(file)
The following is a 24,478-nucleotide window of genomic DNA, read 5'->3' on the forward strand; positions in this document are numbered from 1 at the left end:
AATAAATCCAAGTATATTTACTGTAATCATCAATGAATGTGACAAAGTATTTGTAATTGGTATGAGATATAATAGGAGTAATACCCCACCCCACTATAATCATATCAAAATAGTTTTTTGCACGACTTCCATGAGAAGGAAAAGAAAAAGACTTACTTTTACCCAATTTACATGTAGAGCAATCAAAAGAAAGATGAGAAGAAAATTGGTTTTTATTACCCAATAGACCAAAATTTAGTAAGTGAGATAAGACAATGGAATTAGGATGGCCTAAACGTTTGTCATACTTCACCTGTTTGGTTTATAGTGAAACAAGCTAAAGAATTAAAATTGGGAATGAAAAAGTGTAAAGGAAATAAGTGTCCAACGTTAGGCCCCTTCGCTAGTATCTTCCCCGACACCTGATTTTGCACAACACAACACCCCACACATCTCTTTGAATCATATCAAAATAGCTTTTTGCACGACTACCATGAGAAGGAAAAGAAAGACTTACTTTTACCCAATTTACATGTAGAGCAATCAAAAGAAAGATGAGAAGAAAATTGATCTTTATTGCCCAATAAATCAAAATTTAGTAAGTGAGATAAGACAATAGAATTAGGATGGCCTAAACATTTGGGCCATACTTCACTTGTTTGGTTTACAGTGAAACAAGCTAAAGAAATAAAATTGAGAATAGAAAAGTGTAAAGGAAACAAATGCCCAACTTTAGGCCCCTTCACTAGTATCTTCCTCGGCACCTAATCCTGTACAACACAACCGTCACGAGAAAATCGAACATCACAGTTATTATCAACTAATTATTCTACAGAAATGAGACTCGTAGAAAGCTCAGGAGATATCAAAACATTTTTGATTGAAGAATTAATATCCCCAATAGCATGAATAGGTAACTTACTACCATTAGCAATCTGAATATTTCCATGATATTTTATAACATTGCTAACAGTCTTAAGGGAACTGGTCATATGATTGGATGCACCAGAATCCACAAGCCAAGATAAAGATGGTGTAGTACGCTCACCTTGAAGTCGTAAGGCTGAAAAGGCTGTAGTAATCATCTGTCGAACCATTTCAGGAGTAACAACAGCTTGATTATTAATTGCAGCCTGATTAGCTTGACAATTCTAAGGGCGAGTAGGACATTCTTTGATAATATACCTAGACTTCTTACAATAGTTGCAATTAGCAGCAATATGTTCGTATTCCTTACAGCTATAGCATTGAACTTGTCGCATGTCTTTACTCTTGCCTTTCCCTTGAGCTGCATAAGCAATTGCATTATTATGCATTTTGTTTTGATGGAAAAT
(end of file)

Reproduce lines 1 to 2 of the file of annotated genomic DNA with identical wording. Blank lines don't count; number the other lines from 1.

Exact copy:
The following is a 24,478-nucleotide window of genomic DNA, read 5'->3' on the forward strand; positions in this document are numbered from 1 at the left end:
AATAAATCCAAGTATATTTACTGTAATCATCAATGAATGTGACAAAGTATTTGTAATTGGTATGAGATATAATAGGAGTAATACCCCACCCCACTATAATCATATCAAAATAGTTTTTTGCACGACTTCCATGAGAAGGAAAAGAAAAAGACTTACTTTTACCCAATTTACATGTAGAGCAATCAAAAGAAAGATGAGAAGAAAATTGGTTTTTATTACCCAATAGACCAAAATTTAGTAAGTGAGATAAGACAATGGAATTAGGATGGCCTAAACGTTTGTCATACTTCACCTGTTTGGTTTATAGTGAAACAAGCTAAAGAATTAAAATTGGGAATGAAAAAGTGTAAAGGAAATAAGTGTCCAACGTTAGGCCCCTTCGCTAGTATCTTCCCCGACACCTGATTTTGCACAACACAACACCCCACACATCTCTTTGAATCATATCAAAATAGCTTTTTGCACGACTACCATGAGAAGGAAAAGAAAGACTTACTTTTACCCAATTTACATGTAGAGCAATCAAAAGAAAGATGAGAAGAAAATTGATCTTTATTGCCCAATAAATCAAAATTTAGTAAGTGAGATAAGACAATAGAATTAGGATGGCCTAAACATTTGGGCCATACTTCACTTGTTTGGTTTACAGTGAAACAAGCTAAAGAAATAAAATTGAGAATAGAAAAGTGTAAAGGAAACAAATGCCCAACTTTAGGCCCCTTCACTAGTATCTTCCTCGGCACCTAATCCTGTACAACACAACCGTCACGAGAAAATCGAACATCACAGTTATTATCAACTAATTATTCTACAGAAATGAGACTCGTAGAAAGCTCAGGAGATATCAAAACATTTTTGATTGAAGAATTAATATCCCCAATAGCATGAATAGGTAACTTACTACCATTAGCAATCTGAATATTTCCATGATATTTTATAACATTGCTAACAGTCTTAAGGGAACTGGTCATATGATTGGATGCACCAGAATCCACAAGCCAAGATAAAGATGGTGTAGTACGCTCACCTTGAAGTCGTAAGGCTGAAAAGGCTGTAGTAATCATCTGTCGAACCATTTCAGGAGTAACAACAGCTTGATTATTAATTGCAGCCTGATTAGCTTGACAATTCTAAGGGCGAGTAGGACATTCTTTGATAATATACCTAGACTTCTTACAATAGTTGCAATTAGCAGCAATATGTTCGTATTCCTTACAGCTATAGCATTGAACTTGTCGCATGTCTTTACTCTTGCCTTTCCCTTGAGCTGCATAAGCAATTGCATTATTATGCATTTTGTTTTGATGGAAAAT